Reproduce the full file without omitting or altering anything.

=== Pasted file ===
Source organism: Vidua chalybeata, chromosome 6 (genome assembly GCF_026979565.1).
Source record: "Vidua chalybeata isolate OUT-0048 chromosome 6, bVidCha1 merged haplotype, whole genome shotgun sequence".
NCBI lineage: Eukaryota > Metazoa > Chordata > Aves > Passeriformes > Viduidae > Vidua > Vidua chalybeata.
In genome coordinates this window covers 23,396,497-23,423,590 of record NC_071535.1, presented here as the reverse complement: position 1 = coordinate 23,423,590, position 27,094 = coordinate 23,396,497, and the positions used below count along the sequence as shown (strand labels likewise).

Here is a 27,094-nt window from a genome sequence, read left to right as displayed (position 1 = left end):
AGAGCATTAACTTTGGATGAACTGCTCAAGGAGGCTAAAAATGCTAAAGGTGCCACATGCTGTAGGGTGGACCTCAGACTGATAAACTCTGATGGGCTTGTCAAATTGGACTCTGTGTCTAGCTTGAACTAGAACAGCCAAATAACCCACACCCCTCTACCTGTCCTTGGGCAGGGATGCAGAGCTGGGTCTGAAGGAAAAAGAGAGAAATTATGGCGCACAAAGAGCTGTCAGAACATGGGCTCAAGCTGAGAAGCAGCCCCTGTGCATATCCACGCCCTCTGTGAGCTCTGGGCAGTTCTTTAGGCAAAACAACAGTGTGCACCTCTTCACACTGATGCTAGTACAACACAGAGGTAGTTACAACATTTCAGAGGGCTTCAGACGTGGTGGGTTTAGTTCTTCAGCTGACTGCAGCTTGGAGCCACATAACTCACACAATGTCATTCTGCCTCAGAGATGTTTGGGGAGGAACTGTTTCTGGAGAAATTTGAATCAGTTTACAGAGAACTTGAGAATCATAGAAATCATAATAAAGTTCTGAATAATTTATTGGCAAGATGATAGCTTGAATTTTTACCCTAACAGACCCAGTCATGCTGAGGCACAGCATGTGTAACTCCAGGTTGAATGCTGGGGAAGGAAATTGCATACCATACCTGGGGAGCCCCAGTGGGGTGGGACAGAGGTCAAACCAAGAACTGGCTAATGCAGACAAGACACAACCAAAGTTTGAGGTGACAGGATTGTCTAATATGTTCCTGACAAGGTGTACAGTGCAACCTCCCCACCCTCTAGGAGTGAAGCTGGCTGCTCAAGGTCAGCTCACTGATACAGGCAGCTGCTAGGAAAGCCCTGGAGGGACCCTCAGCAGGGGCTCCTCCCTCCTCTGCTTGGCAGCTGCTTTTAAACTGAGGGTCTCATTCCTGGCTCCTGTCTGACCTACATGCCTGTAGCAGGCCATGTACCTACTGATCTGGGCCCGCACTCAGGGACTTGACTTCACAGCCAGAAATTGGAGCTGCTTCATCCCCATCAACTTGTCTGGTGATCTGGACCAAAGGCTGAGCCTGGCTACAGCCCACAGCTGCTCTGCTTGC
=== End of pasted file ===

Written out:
Source organism: Vidua chalybeata, chromosome 6 (genome assembly GCF_026979565.1).
Source record: "Vidua chalybeata isolate OUT-0048 chromosome 6, bVidCha1 merged haplotype, whole genome shotgun sequence".
NCBI lineage: Eukaryota > Metazoa > Chordata > Aves > Passeriformes > Viduidae > Vidua > Vidua chalybeata.
In genome coordinates this window covers 23,396,497-23,423,590 of record NC_071535.1, presented here as the reverse complement: position 1 = coordinate 23,423,590, position 27,094 = coordinate 23,396,497, and the positions used below count along the sequence as shown (strand labels likewise).

Here is a 27,094-nt window from a genome sequence, read left to right as displayed (position 1 = left end):
AGAGCATTAACTTTGGATGAACTGCTCAAGGAGGCTAAAAATGCTAAAGGTGCCACATGCTGTAGGGTGGACCTCAGACTGATAAACTCTGATGGGCTTGTCAAATTGGACTCTGTGTCTAGCTTGAACTAGAACAGCCAAATAACCCACACCCCTCTACCTGTCCTTGGGCAGGGATGCAGAGCTGGGTCTGAAGGAAAAAGAGAGAAATTATGGCGCACAAAGAGCTGTCAGAACATGGGCTCAAGCTGAGAAGCAGCCCCTGTGCATATCCACGCCCTCTGTGAGCTCTGGGCAGTTCTTTAGGCAAAACAACAGTGTGCACCTCTTCACACTGATGCTAGTACAACACAGAGGTAGTTACAACATTTCAGAGGGCTTCAGACGTGGTGGGTTTAGTTCTTCAGCTGACTGCAGCTTGGAGCCACATAACTCACACAATGTCATTCTGCCTCAGAGATGTTTGGGGAGGAACTGTTTCTGGAGAAATTTGAATCAGTTTACAGAGAACTTGAGAATCATAGAAATCATAATAAAGTTCTGAATAATTTATTGGCAAGATGATAGCTTGAATTTTTACCCTAACAGACCCAGTCATGCTGAGGCACAGCATGTGTAACTCCAGGTTGAATGCTGGGGAAGGAAATTGCATACCATACCTGGGGAGCCCCAGTGGGGTGGGACAGAGGTCAAACCAAGAACTGGCTAATGCAGACAAGACACAACCAAAGTTTGAGGTGACAGGATTGTCTAATATGTTCCTGACAAGGTGTACAGTGCAACCTCCCCACCCTCTAGGAGTGAAGCTGGCTGCTCAAGGTCAGCTCACTGATACAGGCAGCTGCTAGGAAAGCCCTGGAGGGACCCTCAGCAGGGGCTCCTCCCTCCTCTGCTTGGCAGCTGCTTTTAAACTGAGGGTCTCATTCCTGGCTCCTGTCTGACCTACATGCCTGTAGCAGGCCATGTACCTACTGATCTGGGCCCGCACTCAGGGACTTGACTTCACAGCCAGAAATTGGAGCTGCTTCATCCCCATCAACTTGTCTGGTGATCTGGACCAAAGGCTGAGCCTGGCTACAGCCCACAGCTGCTCTGCTTGC